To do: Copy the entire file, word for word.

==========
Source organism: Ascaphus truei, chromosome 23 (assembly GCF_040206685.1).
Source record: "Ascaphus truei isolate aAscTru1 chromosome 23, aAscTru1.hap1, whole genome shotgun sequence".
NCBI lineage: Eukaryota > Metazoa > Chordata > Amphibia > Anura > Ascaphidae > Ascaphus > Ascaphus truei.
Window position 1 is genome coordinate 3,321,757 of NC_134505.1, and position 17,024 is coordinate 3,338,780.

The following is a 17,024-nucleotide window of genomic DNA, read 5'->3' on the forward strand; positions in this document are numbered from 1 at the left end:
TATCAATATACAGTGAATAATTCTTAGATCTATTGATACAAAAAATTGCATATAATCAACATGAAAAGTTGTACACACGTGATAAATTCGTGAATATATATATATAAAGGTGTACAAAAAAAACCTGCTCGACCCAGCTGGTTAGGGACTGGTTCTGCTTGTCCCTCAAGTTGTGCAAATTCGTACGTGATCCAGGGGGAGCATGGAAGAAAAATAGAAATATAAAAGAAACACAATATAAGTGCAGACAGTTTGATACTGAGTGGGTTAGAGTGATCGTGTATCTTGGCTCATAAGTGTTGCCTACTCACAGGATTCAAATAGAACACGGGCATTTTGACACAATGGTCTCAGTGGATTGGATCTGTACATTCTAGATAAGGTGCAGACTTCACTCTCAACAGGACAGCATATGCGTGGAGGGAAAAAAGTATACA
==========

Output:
Source organism: Ascaphus truei, chromosome 23 (assembly GCF_040206685.1).
Source record: "Ascaphus truei isolate aAscTru1 chromosome 23, aAscTru1.hap1, whole genome shotgun sequence".
NCBI lineage: Eukaryota > Metazoa > Chordata > Amphibia > Anura > Ascaphidae > Ascaphus > Ascaphus truei.
Window position 1 is genome coordinate 3,321,757 of NC_134505.1, and position 17,024 is coordinate 3,338,780.

The following is a 17,024-nucleotide window of genomic DNA, read 5'->3' on the forward strand; positions in this document are numbered from 1 at the left end:
TATCAATATACAGTGAATAATTCTTAGATCTATTGATACAAAAAATTGCATATAATCAACATGAAAAGTTGTACACACGTGATAAATTCGTGAATATATATATATAAAGGTGTACAAAAAAAACCTGCTCGACCCAGCTGGTTAGGGACTGGTTCTGCTTGTCCCTCAAGTTGTGCAAATTCGTACGTGATCCAGGGGGAGCATGGAAGAAAAATAGAAATATAAAAGAAACACAATATAAGTGCAGACAGTTTGATACTGAGTGGGTTAGAGTGATCGTGTATCTTGGCTCATAAGTGTTGCCTACTCACAGGATTCAAATAGAACACGGGCATTTTGACACAATGGTCTCAGTGGATTGGATCTGTACATTCTAGATAAGGTGCAGACTTCACTCTCAACAGGACAGCATATGCGTGGAGGGAAAAAAGTATACA